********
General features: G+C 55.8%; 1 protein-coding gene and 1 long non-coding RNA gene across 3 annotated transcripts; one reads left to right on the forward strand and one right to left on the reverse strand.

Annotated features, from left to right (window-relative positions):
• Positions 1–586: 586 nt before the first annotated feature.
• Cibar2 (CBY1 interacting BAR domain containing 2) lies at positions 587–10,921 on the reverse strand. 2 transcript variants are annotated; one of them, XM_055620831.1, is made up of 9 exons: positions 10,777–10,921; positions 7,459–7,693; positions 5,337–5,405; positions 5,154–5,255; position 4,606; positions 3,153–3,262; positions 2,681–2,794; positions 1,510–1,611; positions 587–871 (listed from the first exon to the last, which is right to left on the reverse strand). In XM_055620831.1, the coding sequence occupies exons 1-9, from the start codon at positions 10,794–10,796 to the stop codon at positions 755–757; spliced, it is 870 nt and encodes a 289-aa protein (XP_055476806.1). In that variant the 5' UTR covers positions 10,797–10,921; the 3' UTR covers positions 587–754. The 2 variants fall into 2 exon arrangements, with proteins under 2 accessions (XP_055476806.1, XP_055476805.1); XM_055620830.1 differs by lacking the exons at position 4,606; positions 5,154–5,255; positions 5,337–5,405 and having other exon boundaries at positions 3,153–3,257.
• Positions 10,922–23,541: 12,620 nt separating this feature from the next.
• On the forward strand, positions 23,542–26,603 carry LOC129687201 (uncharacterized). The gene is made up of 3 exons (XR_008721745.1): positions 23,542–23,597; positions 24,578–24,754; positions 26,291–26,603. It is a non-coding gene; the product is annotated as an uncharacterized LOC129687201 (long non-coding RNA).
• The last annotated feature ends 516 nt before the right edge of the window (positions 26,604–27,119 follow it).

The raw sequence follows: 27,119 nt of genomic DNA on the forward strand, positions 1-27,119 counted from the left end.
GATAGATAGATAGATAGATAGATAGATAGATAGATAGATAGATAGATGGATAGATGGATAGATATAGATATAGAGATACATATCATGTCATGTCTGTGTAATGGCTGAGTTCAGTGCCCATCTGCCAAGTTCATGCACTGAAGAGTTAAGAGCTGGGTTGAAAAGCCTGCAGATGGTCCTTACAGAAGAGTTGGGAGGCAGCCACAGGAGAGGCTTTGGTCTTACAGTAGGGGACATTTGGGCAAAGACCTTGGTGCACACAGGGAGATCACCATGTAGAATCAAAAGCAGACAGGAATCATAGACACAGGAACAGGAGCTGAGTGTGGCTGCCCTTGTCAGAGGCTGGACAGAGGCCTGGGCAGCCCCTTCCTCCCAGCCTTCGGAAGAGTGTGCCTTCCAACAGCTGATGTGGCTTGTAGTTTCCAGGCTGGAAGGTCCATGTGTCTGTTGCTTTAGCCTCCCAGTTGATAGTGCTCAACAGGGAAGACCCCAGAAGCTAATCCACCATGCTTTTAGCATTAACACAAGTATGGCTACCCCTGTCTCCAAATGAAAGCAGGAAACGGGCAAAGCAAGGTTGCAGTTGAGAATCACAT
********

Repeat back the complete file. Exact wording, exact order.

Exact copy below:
General features: G+C 55.8%; 1 protein-coding gene and 1 long non-coding RNA gene across 3 annotated transcripts; one reads left to right on the forward strand and one right to left on the reverse strand.

Annotated features, from left to right (window-relative positions):
• Positions 1–586: 586 nt before the first annotated feature.
• Cibar2 (CBY1 interacting BAR domain containing 2) lies at positions 587–10,921 on the reverse strand. 2 transcript variants are annotated; one of them, XM_055620831.1, is made up of 9 exons: positions 10,777–10,921; positions 7,459–7,693; positions 5,337–5,405; positions 5,154–5,255; position 4,606; positions 3,153–3,262; positions 2,681–2,794; positions 1,510–1,611; positions 587–871 (listed from the first exon to the last, which is right to left on the reverse strand). In XM_055620831.1, the coding sequence occupies exons 1-9, from the start codon at positions 10,794–10,796 to the stop codon at positions 755–757; spliced, it is 870 nt and encodes a 289-aa protein (XP_055476806.1). In that variant the 5' UTR covers positions 10,797–10,921; the 3' UTR covers positions 587–754. The 2 variants fall into 2 exon arrangements, with proteins under 2 accessions (XP_055476806.1, XP_055476805.1); XM_055620830.1 differs by lacking the exons at position 4,606; positions 5,154–5,255; positions 5,337–5,405 and having other exon boundaries at positions 3,153–3,257.
• Positions 10,922–23,541: 12,620 nt separating this feature from the next.
• On the forward strand, positions 23,542–26,603 carry LOC129687201 (uncharacterized). The gene is made up of 3 exons (XR_008721745.1): positions 23,542–23,597; positions 24,578–24,754; positions 26,291–26,603. It is a non-coding gene; the product is annotated as an uncharacterized LOC129687201 (long non-coding RNA).
• The last annotated feature ends 516 nt before the right edge of the window (positions 26,604–27,119 follow it).

The raw sequence follows: 27,119 nt of genomic DNA on the forward strand, positions 1-27,119 counted from the left end.
GATAGATAGATAGATAGATAGATAGATAGATAGATAGATAGATAGATGGATAGATGGATAGATATAGATATAGAGATACATATCATGTCATGTCTGTGTAATGGCTGAGTTCAGTGCCCATCTGCCAAGTTCATGCACTGAAGAGTTAAGAGCTGGGTTGAAAAGCCTGCAGATGGTCCTTACAGAAGAGTTGGGAGGCAGCCACAGGAGAGGCTTTGGTCTTACAGTAGGGGACATTTGGGCAAAGACCTTGGTGCACACAGGGAGATCACCATGTAGAATCAAAAGCAGACAGGAATCATAGACACAGGAACAGGAGCTGAGTGTGGCTGCCCTTGTCAGAGGCTGGACAGAGGCCTGGGCAGCCCCTTCCTCCCAGCCTTCGGAAGAGTGTGCCTTCCAACAGCTGATGTGGCTTGTAGTTTCCAGGCTGGAAGGTCCATGTGTCTGTTGCTTTAGCCTCCCAGTTGATAGTGCTCAACAGGGAAGACCCCAGAAGCTAATCCACCATGCTTTTAGCATTAACACAAGTATGGCTACCCCTGTCTCCAAATGAAAGCAGGAAACGGGCAAAGCAAGGTTGCAGTTGAGAATCACAT